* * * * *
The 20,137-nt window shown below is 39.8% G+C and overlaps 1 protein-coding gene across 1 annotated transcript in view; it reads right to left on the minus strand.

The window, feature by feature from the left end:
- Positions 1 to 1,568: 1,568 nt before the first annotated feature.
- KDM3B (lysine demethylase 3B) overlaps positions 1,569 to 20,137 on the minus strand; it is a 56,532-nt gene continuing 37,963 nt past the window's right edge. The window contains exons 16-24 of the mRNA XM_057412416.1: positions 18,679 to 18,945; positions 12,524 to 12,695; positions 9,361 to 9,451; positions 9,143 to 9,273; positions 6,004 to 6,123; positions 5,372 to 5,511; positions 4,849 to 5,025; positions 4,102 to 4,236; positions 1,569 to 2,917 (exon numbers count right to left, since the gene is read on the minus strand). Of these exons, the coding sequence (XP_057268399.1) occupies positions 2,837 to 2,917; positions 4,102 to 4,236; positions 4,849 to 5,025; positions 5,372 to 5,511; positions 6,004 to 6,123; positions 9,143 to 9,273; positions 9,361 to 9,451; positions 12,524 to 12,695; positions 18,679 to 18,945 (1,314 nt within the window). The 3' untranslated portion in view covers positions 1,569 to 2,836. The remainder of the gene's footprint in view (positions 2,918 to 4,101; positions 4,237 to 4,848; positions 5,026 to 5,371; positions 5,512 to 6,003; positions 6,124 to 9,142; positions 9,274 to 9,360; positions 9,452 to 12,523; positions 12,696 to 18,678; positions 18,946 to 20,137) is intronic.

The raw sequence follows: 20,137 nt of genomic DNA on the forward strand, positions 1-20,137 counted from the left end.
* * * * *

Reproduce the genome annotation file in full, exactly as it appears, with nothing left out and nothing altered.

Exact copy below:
The 20,137-nt window shown below is 39.8% G+C and overlaps 1 protein-coding gene across 1 annotated transcript in view; it reads right to left on the minus strand.

The window, feature by feature from the left end:
- Positions 1 to 1,568: 1,568 nt before the first annotated feature.
- KDM3B (lysine demethylase 3B) overlaps positions 1,569 to 20,137 on the minus strand; it is a 56,532-nt gene continuing 37,963 nt past the window's right edge. The window contains exons 16-24 of the mRNA XM_057412416.1: positions 18,679 to 18,945; positions 12,524 to 12,695; positions 9,361 to 9,451; positions 9,143 to 9,273; positions 6,004 to 6,123; positions 5,372 to 5,511; positions 4,849 to 5,025; positions 4,102 to 4,236; positions 1,569 to 2,917 (exon numbers count right to left, since the gene is read on the minus strand). Of these exons, the coding sequence (XP_057268399.1) occupies positions 2,837 to 2,917; positions 4,102 to 4,236; positions 4,849 to 5,025; positions 5,372 to 5,511; positions 6,004 to 6,123; positions 9,143 to 9,273; positions 9,361 to 9,451; positions 12,524 to 12,695; positions 18,679 to 18,945 (1,314 nt within the window). The 3' untranslated portion in view covers positions 1,569 to 2,836. The remainder of the gene's footprint in view (positions 2,918 to 4,101; positions 4,237 to 4,848; positions 5,026 to 5,371; positions 5,512 to 6,003; positions 6,124 to 9,142; positions 9,274 to 9,360; positions 9,452 to 12,523; positions 12,696 to 18,678; positions 18,946 to 20,137) is intronic.

The raw sequence follows: 20,137 nt of genomic DNA on the forward strand, positions 1-20,137 counted from the left end.